‘Merry Wives’ delights audience with holiday show
There is an old adage that states “Hell hath no fury like a women scorned.” However, as the Grassroots Shakespeare Company’s latest production illustrates, hell hath no fury like two clever women scorned. In its latest production over the holiday break, GSC performed “Merry Wives of Windsor,” a story of what happens when husbands falsely accuse their wives of infidelity and a pompous oaf believes he can seduce any woman with the same letter.
As with all GSC plays, “Merry Wives” was produced and performed in the traditional manner akin to Shakespeare’s time. This means the cast only had about 8 days to rehearse, there was no director, no costume manager, no set designer and everything had to be provided by the cast. Often cast members played more than one role. Though the GSC is a bit more progressive by allowing women into their cast, the assigned roles don’t necessarily stick to gender lines. Levi Brown, a tall built man with a red beard, played not only Master Page but also Mistress Quickly, donning a short brown wig and a purple dress.
What set this production apart to ones in the past was the amount of physical humor the cast endured. While previous productions such as Macbeth have played special attention on the language of the play, this production often gained laughs by timed stunts accompanied by sound effects provided by the show musicians. While not all of the stunts worked out precisely as timed, they still entertained the audience.
If a best actor and best actress were to be chosen for the production, it would hands down be given to Greg Larsen for his role of the French Dr. Caius and Caitlin Webb for her role as Mistress Ford. What made Larsen’s performance so entertaining was his dedication to his atrocious French accent. The role of Dr. Caius is suppose to be hard to understand and the source of ridicule. Larsen played the role perfectly with precise timing and enough of a garbled accent that he was not only hilarious but also could be understood. When he found the character of Simple, played by William Kalmar hiding in his closet, Mistress Quickly explained Simple was an honest young man. Larsen immediately exclaimed, “What shall de honest man do in my closet? Dere is no honest man dat shall come in my closet!” Larsen delivered the line with a more understandable version of his accent, having the audience rolling with laughter in the process.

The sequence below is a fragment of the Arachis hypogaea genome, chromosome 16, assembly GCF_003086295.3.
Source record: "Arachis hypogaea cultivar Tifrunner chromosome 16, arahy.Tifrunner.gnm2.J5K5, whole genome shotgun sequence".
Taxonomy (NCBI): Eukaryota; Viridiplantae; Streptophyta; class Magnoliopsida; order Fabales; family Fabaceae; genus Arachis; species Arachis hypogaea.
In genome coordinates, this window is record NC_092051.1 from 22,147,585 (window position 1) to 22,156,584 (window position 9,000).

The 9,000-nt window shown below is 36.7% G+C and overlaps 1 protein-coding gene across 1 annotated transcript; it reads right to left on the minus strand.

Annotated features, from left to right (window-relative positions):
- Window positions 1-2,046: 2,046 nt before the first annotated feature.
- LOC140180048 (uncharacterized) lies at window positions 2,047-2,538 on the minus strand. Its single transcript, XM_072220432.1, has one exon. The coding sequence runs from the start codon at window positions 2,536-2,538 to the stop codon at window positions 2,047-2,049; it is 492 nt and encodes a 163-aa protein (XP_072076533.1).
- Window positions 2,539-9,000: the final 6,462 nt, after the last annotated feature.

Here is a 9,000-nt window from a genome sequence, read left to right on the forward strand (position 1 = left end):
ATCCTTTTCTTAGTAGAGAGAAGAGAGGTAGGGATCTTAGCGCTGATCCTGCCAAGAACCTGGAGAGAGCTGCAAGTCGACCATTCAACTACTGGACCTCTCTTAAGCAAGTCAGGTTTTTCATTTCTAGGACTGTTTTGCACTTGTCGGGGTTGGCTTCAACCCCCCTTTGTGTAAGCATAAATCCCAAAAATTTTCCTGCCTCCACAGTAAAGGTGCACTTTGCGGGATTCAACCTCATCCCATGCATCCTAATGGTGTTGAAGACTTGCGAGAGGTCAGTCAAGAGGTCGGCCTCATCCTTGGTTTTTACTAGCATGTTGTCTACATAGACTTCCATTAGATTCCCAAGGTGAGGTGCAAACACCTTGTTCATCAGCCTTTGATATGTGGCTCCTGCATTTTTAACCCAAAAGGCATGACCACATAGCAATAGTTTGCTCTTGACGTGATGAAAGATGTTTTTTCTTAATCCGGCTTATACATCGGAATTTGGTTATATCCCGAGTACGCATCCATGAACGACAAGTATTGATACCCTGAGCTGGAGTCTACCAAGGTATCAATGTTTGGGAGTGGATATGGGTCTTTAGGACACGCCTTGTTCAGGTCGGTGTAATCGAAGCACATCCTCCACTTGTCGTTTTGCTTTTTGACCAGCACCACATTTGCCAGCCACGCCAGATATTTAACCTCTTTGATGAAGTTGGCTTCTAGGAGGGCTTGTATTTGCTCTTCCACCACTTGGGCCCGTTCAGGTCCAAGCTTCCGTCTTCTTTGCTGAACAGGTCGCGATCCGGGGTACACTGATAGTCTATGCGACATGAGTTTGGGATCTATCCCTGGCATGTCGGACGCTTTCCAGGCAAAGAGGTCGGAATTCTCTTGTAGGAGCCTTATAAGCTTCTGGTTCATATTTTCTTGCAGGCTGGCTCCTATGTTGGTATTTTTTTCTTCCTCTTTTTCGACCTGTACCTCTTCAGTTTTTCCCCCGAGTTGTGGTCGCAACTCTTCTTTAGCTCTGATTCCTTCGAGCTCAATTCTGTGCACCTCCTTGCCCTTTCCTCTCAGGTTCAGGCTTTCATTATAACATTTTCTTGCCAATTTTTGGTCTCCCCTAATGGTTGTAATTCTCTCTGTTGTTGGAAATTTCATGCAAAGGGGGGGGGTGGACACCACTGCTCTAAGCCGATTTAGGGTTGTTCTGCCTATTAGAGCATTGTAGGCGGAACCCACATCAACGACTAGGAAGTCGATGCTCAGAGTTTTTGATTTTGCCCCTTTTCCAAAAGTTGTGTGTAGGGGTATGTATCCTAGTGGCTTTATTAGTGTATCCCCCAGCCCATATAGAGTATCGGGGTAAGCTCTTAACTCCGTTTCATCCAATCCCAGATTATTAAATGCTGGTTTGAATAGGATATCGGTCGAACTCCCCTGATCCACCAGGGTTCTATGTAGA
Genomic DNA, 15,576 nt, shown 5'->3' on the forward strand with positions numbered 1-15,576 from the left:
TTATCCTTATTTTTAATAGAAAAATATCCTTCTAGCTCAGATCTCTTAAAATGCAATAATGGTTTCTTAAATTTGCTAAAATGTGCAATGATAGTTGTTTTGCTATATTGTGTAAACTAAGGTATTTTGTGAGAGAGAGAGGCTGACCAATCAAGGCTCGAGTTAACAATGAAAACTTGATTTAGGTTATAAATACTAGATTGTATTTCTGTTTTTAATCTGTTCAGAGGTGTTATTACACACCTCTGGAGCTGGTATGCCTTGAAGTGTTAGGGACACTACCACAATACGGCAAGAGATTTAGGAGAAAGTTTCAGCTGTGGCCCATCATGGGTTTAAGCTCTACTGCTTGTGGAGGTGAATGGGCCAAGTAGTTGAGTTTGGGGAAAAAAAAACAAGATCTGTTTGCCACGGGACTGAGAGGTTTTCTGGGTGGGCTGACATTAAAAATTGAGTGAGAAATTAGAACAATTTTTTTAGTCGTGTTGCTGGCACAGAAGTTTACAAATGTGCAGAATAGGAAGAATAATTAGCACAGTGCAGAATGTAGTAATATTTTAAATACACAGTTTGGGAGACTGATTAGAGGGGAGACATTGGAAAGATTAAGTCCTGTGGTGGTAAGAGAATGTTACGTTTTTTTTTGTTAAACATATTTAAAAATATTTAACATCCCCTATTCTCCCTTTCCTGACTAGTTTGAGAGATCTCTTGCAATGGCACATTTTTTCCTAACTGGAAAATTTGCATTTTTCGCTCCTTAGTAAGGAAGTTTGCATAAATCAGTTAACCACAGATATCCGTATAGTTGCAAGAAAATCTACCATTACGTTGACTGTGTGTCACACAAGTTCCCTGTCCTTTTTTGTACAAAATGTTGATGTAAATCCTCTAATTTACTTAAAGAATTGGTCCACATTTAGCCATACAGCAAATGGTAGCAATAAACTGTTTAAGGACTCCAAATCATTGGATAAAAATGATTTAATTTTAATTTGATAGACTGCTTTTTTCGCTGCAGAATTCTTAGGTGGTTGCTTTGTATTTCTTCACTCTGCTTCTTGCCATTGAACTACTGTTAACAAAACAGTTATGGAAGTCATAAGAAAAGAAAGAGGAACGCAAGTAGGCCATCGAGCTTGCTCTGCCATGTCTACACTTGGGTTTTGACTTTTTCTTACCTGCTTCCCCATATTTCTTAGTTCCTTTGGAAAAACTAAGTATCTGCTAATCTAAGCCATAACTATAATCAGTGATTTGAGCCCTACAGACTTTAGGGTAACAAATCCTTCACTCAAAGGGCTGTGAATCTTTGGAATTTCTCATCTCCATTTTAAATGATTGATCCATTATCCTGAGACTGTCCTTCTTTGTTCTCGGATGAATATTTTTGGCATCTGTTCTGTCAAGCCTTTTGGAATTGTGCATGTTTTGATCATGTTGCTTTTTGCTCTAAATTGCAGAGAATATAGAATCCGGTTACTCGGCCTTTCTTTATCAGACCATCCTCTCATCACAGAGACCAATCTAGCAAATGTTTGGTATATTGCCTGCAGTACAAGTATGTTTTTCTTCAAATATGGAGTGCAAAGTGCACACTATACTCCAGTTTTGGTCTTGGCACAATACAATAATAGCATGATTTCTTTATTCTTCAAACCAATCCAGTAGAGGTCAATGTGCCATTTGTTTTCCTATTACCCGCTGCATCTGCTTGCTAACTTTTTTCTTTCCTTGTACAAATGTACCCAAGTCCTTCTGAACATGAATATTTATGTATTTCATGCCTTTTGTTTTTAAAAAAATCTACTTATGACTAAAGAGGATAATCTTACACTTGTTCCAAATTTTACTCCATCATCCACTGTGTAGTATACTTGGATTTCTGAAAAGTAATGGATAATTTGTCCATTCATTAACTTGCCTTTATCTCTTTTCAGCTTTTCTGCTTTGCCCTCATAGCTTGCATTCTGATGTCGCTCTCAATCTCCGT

As for Caitlin Webb, her true comedic chops shined when pretending to be distraught in order to trick Falstaff, played by Daniel Anderson. Webb seemed to channel an overdramatic Gloria Swanson from the late actress’s portrayal of Norma Desmond in “Sunset Boulevard.” Everything Webb did, from her stylized voice to her angled hands and arms to her apparent “crazy eyes” was done, again, with precision and control, never going so over the top as to delve into the realm of the ridiculous. Rather, she allowed the audience to get what she was doing and how she was doing it, letting them enjoy her performance without worrying about being weirded out.
But perhaps the most special aspect of the entire production was in the camaraderie of the cast. While the audience did get to enjoy a wonderful production, they also got to enjoy an bonus sense of friendship and love among the cast. Not only were they all actors presenting their craft but also gave off the aura of being a bunch of old friends goofing off and enjoying one another’s company. The feeling is hard to explain but undeniable when watching a production. These actors not only love their craft but love each other and love performing together. Experiencing this feeling in person is well worth going to any GSC production.
For more information about the Grassroots Shakespeare Company, visit http://www.grassrootsshakespeare.com/
By Kelly Cannon – Life Editor
Photo courtesy of J. Kelly Oram